"I wasn't sure about [Trailblazers]," says O'Blines. "But after working with it, I found it really worked. The children actually get it." The program integrates manipulatives that help the students visually solve math problems.

Mother Hale teachers want children to develop a love for reading. They set aside time for students to read and discuss books in small groups with an adult adviser. O'Blines says the book clubs make a difference, noting the progress of the group of students she advises. Initially, her students were reading basal readers at grade level; now they are reading novels, such as To Kill a Mocking Bird, that are nearly two grade levels above their grade level. KIPP and Crossroads also include reading groups as part of their overall reading programs.

Crossroads uses a research-based math program called the Connected Math Project, developed by Michigan State University. The program is a problem-centered curriculum that directs students to explore a series of related problems. With the exception of the math program, the students do not use textbooks. Instead, teachers assign a variety of books for students to read -- often primary sources -- about the subjects they are studying.

The focus of the Crossroads curriculum policy is to cover a few topics in-depth rather than giving students a brief overview of many topics. A project is usually the culmination of student research on those topics. For example, on the day of our visit to Crossroads, students prepare for parents to visit their exhibit about ancient Egypt, which includes a replica of a sarcophagus. The students have been working on the project since mid-October.

At KIPP, the curriculum stresses basic skills and critical thinking. Its math and reading programs are internally designed. Students take pre-tests to prepare for the state's standardized tests. Last year, 63 percent of the students performed at or above grade level in reading, and 55 percent performed at or above grade level in math, according to Levin, the KIPP principal.

All students at KIPP study elementary algebra, which many students do not take until ninth grade. On the back wall of a math classroom hang pictures of KIPP alumni who have gone on to competitive high schools. All the KIPP students pictured scored 90 percent or better on the state's Sequential Math I Regents Exam, which advanced students take in eighth grade. About three-fourths of KIPP students pass the exam.

The KIPP curriculum also requires that all students learn to play a musical instrument. Most will learn the violin. A few take up percussion instruments, the bass, or the keyboard.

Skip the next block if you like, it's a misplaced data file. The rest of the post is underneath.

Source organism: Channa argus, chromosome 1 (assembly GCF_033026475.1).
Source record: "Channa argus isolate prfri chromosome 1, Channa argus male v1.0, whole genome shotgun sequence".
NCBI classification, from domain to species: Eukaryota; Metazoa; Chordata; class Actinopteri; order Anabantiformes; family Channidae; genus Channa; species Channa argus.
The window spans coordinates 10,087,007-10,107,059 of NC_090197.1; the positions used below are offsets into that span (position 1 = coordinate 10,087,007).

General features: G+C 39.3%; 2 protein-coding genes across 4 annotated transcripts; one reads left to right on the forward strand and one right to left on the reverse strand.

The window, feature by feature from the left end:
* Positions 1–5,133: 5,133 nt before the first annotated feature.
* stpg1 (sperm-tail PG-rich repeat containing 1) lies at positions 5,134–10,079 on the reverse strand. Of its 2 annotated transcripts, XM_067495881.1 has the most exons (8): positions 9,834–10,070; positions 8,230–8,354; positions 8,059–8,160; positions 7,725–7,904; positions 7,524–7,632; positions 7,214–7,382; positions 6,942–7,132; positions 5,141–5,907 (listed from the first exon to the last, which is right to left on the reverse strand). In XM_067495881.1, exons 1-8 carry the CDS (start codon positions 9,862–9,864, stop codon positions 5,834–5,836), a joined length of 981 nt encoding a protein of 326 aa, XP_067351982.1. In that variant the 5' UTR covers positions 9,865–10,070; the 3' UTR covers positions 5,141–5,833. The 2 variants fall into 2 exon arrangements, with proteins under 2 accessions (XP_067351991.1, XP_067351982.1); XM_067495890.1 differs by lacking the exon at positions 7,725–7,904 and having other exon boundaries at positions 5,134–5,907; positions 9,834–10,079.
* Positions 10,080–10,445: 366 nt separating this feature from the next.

Students at Mother Hale, KIPP, and Crossroads may not have the highest standardized test scores in the city, yet administrators at all three schools consider their programs successful.

Crossroads principal Wiener views success as empowering all children to tackle challenges, evident in the fact that nearly all Crossroads graduates earn high school diplomas and many attend college. Only seven Crossroads alumni have become pregnant in high school since the school opened, Wiener told Education World. It's amazing, Wiener says, considering that many of the mothers of Crossroads students were teen mothers who did not earn high school diplomas.

Levin boasts of 96 percent daily attendance at a school in which students spend 67 percent more time in the classroom than students at most middle schools do. Many KIPP graduates also attend competitive high schools or prep schools. The first 38 alumni of the school will earn more than $560,000 in scholarships over the next four years. During the 1998-1999 school year, KIPP students scored higher in reading and mathematics than did kids in any other Bronx middle school program, Levin said. Sixty percent of the students scored above the national average in reading, and 70 percent scored above the national average in math.

At Mother Hale, students are still "low achieving" according to the state's standardized tests. However, student test scores have increased significantly over the past four years, enough to push Mother Hale off the state's list of failing schools. Evidence of student improvement is often subtle and not statistical. Faculty members are committed to continuing the school's progress. Discipline problems do not interrupt learning, and students understand and model the school's mission to succeed, teachers tell EW. Says one teacher, "The gap is closing."